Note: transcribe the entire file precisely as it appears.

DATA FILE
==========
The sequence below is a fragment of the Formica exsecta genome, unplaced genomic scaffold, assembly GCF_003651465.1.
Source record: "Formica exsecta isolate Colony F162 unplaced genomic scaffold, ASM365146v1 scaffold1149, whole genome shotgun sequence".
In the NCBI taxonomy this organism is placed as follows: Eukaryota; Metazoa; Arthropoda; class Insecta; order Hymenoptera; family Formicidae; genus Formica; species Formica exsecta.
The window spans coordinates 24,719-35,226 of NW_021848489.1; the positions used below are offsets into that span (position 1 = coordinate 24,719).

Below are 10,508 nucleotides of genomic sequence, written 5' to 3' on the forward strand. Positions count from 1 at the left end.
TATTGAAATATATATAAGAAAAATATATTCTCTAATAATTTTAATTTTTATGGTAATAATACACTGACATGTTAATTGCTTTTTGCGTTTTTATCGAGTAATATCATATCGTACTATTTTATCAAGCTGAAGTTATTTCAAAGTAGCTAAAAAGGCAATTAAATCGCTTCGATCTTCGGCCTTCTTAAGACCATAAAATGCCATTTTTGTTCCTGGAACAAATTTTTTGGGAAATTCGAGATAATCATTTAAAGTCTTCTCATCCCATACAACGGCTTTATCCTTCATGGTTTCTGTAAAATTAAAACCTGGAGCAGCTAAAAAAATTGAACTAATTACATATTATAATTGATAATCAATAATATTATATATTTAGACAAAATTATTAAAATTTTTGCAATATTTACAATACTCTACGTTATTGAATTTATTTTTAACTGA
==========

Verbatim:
The sequence below is a fragment of the Formica exsecta genome, unplaced genomic scaffold, assembly GCF_003651465.1.
Source record: "Formica exsecta isolate Colony F162 unplaced genomic scaffold, ASM365146v1 scaffold1149, whole genome shotgun sequence".
In the NCBI taxonomy this organism is placed as follows: Eukaryota; Metazoa; Arthropoda; class Insecta; order Hymenoptera; family Formicidae; genus Formica; species Formica exsecta.
The window spans coordinates 24,719-35,226 of NW_021848489.1; the positions used below are offsets into that span (position 1 = coordinate 24,719).

Below are 10,508 nucleotides of genomic sequence, written 5' to 3' on the forward strand. Positions count from 1 at the left end.
TATTGAAATATATATAAGAAAAATATATTCTCTAATAATTTTAATTTTTATGGTAATAATACACTGACATGTTAATTGCTTTTTGCGTTTTTATCGAGTAATATCATATCGTACTATTTTATCAAGCTGAAGTTATTTCAAAGTAGCTAAAAAGGCAATTAAATCGCTTCGATCTTCGGCCTTCTTAAGACCATAAAATGCCATTTTTGTTCCTGGAACAAATTTTTTGGGAAATTCGAGATAATCATTTAAAGTCTTCTCATCCCATACAACGGCTTTATCCTTCATGGTTTCTGTAAAATTAAAACCTGGAGCAGCTAAAAAAATTGAACTAATTACATATTATAATTGATAATCAATAATATTATATATTTAGACAAAATTATTAAAATTTTTGCAATATTTACAATACTCTACGTTATTGAATTTATTTTTAACTGA